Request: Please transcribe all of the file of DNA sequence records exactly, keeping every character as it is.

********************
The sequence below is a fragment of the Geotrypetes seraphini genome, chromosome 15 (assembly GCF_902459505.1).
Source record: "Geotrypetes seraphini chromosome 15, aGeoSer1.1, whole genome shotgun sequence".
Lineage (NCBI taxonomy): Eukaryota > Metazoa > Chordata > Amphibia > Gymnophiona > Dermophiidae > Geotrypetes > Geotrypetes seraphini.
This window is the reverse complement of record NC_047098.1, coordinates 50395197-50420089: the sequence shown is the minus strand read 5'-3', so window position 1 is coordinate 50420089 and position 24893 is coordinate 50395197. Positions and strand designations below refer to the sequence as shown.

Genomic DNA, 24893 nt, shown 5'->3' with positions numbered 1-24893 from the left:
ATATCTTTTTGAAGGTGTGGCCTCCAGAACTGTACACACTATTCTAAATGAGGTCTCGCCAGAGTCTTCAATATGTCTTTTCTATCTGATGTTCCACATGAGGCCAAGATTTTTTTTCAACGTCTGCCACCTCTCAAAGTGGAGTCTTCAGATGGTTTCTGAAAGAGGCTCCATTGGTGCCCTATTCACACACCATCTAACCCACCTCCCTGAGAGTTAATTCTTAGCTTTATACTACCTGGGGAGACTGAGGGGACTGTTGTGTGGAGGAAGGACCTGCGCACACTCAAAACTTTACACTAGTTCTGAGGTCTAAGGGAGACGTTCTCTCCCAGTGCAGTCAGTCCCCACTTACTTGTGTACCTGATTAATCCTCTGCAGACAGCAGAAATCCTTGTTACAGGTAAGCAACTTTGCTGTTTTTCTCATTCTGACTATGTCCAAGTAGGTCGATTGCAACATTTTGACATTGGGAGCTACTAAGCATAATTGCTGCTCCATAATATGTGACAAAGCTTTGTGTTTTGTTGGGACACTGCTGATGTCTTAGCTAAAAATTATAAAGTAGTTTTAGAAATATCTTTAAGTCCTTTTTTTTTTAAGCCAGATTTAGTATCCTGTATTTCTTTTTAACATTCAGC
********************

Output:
The sequence below is a fragment of the Geotrypetes seraphini genome, chromosome 15 (assembly GCF_902459505.1).
Source record: "Geotrypetes seraphini chromosome 15, aGeoSer1.1, whole genome shotgun sequence".
Lineage (NCBI taxonomy): Eukaryota > Metazoa > Chordata > Amphibia > Gymnophiona > Dermophiidae > Geotrypetes > Geotrypetes seraphini.
This window is the reverse complement of record NC_047098.1, coordinates 50395197-50420089: the sequence shown is the minus strand read 5'-3', so window position 1 is coordinate 50420089 and position 24893 is coordinate 50395197. Positions and strand designations below refer to the sequence as shown.

Genomic DNA, 24893 nt, shown 5'->3' with positions numbered 1-24893 from the left:
ATATCTTTTTGAAGGTGTGGCCTCCAGAACTGTACACACTATTCTAAATGAGGTCTCGCCAGAGTCTTCAATATGTCTTTTCTATCTGATGTTCCACATGAGGCCAAGATTTTTTTTCAACGTCTGCCACCTCTCAAAGTGGAGTCTTCAGATGGTTTCTGAAAGAGGCTCCATTGGTGCCCTATTCACACACCATCTAACCCACCTCCCTGAGAGTTAATTCTTAGCTTTATACTACCTGGGGAGACTGAGGGGACTGTTGTGTGGAGGAAGGACCTGCGCACACTCAAAACTTTACACTAGTTCTGAGGTCTAAGGGAGACGTTCTCTCCCAGTGCAGTCAGTCCCCACTTACTTGTGTACCTGATTAATCCTCTGCAGACAGCAGAAATCCTTGTTACAGGTAAGCAACTTTGCTGTTTTTCTCATTCTGACTATGTCCAAGTAGGTCGATTGCAACATTTTGACATTGGGAGCTACTAAGCATAATTGCTGCTCCATAATATGTGACAAAGCTTTGTGTTTTGTTGGGACACTGCTGATGTCTTAGCTAAAAATTATAAAGTAGTTTTAGAAATATCTTTAAGTCCTTTTTTTTTTAAGCCAGATTTAGTATCCTGTATTTCTTTTTAACATTCAGC